The Private Hell of James Herriot

The Mail on Sunday (London, England), May 25, 1997 | Go to article overview

The Private Hell of James Herriot


Byline: FIONA BARTON

JAMES HERRIOT created a world of rural innocence and charm. His tales of a vet in the Yorkshire Dales brought to life a rich universe of laughter and love that captivated millions of readers and television viewers. To many, Herriot's world was not just an image of rural England - it was rural England.

With the slow pace of the country, idiosyncratic farmers and caring vets it was far removed from the humdrum, suburban lives of most of his fans.

At the centre of these tales was Herriot - the pen-name of Alf Wight, a real-life vet who simply sat down one day and began writing of his work in Thirsk. The millions who came to love his stories could be forgiven for thinking Wight's own history was as portrayed in the best-selling books and played by Christopher Timothy in the hugely successful TV series.

But it was not. There was, sadly, an unrevealed and much darker side to Wight's existence.

Now his son Jimmy has told for the first time how his father suffered severe bouts of depression, struggled with money problems most of his life and, at 41, had a nervous breakdown when his beloved father died.

Jimmy says: `My dad was not the happy-go-lucky character seen on TV. He was a wonderful, loving father, but he had emotional problems and financial problems.

`The newspapers wrote about the Magical World Of James Herriot - if only they knew.

`An American author wrote about my dad working in a paradise, a peaceable kingdom, a snow-capped Eden where man and beasts live in gentle harmony.

`It is laughable. It wasn't a magical world. Life was tough and hard.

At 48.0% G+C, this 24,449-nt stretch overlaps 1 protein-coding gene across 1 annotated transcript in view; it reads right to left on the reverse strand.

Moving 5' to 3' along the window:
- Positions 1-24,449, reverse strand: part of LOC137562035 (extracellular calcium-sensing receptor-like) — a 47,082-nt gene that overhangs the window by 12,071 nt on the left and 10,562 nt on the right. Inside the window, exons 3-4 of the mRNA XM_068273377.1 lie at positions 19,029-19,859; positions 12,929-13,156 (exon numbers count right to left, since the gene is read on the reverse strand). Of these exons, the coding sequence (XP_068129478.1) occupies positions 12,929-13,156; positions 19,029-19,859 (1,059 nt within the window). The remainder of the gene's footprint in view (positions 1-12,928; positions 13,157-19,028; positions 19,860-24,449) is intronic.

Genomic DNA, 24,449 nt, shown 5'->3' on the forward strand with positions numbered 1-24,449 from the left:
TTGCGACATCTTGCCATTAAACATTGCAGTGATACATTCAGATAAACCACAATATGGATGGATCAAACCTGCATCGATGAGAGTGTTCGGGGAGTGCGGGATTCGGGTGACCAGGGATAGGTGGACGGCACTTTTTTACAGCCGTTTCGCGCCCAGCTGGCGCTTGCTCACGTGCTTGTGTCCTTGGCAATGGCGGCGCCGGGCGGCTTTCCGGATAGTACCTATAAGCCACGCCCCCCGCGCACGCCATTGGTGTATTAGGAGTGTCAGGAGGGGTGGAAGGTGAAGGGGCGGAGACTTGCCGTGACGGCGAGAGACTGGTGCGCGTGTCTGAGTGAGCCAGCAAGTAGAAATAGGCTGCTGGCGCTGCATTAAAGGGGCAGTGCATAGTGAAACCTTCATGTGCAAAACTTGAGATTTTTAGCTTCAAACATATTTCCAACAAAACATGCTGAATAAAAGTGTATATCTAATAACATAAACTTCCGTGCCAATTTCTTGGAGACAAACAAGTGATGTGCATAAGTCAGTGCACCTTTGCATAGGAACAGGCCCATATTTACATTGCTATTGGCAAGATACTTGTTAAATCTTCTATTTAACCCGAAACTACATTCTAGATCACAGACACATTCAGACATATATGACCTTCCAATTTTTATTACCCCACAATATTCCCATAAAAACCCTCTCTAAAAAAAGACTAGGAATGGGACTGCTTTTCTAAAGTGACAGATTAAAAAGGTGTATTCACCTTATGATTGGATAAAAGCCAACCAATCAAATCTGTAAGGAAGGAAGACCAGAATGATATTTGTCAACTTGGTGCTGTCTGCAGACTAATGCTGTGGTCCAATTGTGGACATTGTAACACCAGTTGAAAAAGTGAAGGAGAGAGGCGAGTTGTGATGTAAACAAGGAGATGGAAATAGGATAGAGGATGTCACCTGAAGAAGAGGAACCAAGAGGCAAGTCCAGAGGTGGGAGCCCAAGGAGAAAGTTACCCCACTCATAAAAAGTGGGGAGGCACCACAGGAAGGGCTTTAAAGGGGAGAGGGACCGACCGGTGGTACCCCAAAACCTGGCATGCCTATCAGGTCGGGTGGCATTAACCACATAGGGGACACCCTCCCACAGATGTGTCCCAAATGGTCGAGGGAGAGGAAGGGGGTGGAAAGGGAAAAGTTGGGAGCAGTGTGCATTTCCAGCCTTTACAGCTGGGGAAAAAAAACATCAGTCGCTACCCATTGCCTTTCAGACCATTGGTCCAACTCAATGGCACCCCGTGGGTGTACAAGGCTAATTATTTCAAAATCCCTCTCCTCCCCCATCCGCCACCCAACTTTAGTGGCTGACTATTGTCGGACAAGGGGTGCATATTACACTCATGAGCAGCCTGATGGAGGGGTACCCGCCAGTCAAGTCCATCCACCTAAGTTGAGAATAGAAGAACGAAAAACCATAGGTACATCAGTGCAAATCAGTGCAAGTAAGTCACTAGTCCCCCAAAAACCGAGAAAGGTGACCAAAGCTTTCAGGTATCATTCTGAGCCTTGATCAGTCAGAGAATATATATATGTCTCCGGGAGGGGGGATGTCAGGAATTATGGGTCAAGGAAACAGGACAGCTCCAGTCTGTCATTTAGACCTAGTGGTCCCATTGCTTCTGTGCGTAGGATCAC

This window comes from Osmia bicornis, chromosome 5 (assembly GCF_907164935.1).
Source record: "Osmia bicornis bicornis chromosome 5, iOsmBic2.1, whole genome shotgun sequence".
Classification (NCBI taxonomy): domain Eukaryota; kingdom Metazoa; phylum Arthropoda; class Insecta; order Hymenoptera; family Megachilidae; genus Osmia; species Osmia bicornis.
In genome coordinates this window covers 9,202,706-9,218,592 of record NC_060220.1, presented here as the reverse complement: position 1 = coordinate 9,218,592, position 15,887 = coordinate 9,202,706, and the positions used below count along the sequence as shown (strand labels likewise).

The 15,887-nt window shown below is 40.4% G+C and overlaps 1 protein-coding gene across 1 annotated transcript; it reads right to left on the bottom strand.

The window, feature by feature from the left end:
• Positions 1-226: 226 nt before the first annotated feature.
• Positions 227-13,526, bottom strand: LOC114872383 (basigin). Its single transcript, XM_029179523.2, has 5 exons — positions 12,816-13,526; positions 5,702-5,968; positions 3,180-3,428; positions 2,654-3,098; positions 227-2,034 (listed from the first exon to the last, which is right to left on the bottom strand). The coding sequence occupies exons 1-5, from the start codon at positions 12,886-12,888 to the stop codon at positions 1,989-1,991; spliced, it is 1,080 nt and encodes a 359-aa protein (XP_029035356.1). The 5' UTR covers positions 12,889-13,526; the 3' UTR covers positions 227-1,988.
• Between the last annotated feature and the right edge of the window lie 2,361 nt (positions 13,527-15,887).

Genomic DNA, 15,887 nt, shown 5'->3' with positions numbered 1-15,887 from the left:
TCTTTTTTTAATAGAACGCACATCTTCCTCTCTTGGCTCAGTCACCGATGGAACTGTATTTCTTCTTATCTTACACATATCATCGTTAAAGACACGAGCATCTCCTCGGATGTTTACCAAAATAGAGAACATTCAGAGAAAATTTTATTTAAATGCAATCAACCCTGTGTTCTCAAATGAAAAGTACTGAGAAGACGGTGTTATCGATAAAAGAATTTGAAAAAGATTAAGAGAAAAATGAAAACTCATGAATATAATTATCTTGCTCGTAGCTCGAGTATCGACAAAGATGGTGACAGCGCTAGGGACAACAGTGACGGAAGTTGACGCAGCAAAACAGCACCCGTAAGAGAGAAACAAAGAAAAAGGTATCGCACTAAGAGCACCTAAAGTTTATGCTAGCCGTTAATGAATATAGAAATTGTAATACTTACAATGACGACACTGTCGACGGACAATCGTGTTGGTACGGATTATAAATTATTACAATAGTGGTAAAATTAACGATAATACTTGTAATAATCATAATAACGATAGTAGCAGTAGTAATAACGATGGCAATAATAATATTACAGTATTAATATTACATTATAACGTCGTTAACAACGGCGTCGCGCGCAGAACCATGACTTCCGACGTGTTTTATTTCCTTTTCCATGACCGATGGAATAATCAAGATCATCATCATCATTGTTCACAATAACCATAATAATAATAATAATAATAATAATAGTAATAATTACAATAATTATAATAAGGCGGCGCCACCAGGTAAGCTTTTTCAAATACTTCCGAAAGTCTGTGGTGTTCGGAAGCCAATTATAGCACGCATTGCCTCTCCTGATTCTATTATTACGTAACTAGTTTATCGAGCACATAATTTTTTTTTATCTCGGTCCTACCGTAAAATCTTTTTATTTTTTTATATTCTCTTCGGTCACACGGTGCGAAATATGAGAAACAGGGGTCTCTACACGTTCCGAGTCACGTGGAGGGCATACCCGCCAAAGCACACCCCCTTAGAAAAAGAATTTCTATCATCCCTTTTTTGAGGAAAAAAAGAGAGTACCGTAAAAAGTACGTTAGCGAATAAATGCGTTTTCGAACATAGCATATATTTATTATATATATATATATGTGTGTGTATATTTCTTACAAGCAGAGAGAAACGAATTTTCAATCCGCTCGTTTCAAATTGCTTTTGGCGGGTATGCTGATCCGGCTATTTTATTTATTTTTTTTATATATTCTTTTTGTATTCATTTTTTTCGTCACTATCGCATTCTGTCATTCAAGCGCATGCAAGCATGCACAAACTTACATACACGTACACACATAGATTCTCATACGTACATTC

There were times when he did get very depressed. Money was always a problem.

`He qualified during the Depression when there was no money to be made.

Thirty shillings a week was all he got when he started off.

`He insulated us kids from that, but it was always an uphill struggle. He couldn't even afford to take my mum out for a meal on their silver wedding anniversary.'

ALF WIGHT was born in 1916 and was 23 when he started at the vets' practice in Thirsk, where he worked for the next 50 years - with a wartime break serving in the RAF.

He didn't begin writing until he was 50 and even when he was world-renowned and the royalties were pouring in he always referred to writing as his `hobby', continued to work as a vet and did not change his lifestyle.

His books It Shouldn't Happen To A Vet, If Only They Could Talk and 17 other titles have sold more than 60 million copies worldwide, and spawned two hit films and the TV series All Creatures Great And Small, which attracted 18 million viewers a week in Britain alone.

After his first book was published in 1970 to immediate success - his first royalties cheque was for [pounds sterling]170 - he knew financial security until his death, at the age of 78, in 1995. But from his earliest days as a veterinary student, Alf was always a terrible worrier.

`On several pages of the diary he kept, he just wrote `I wish I knew more',' says Jimmy. `His job was a strain. It may look very light-hearted in the television series, but it is all about responsibility for life and death.

`At the moment there is a very high suicide rate in the profession. It is a very emotional job, you know, and there is a lot of pressure.

`He hid these things very well from us, but there were grim times that did transmit through to the family.'

Matters reached crisis point in 1964, when the sudden death of Alf Wight's father coincided with problems within his veterinary practice.

`The death of his father really shook him. It precipitated a very severe reaction in the form of a nervous breakdown.

`Those were very, very dark days, but my dad worked his way through it, even though he became very ill. He fought it and beat it through work. …

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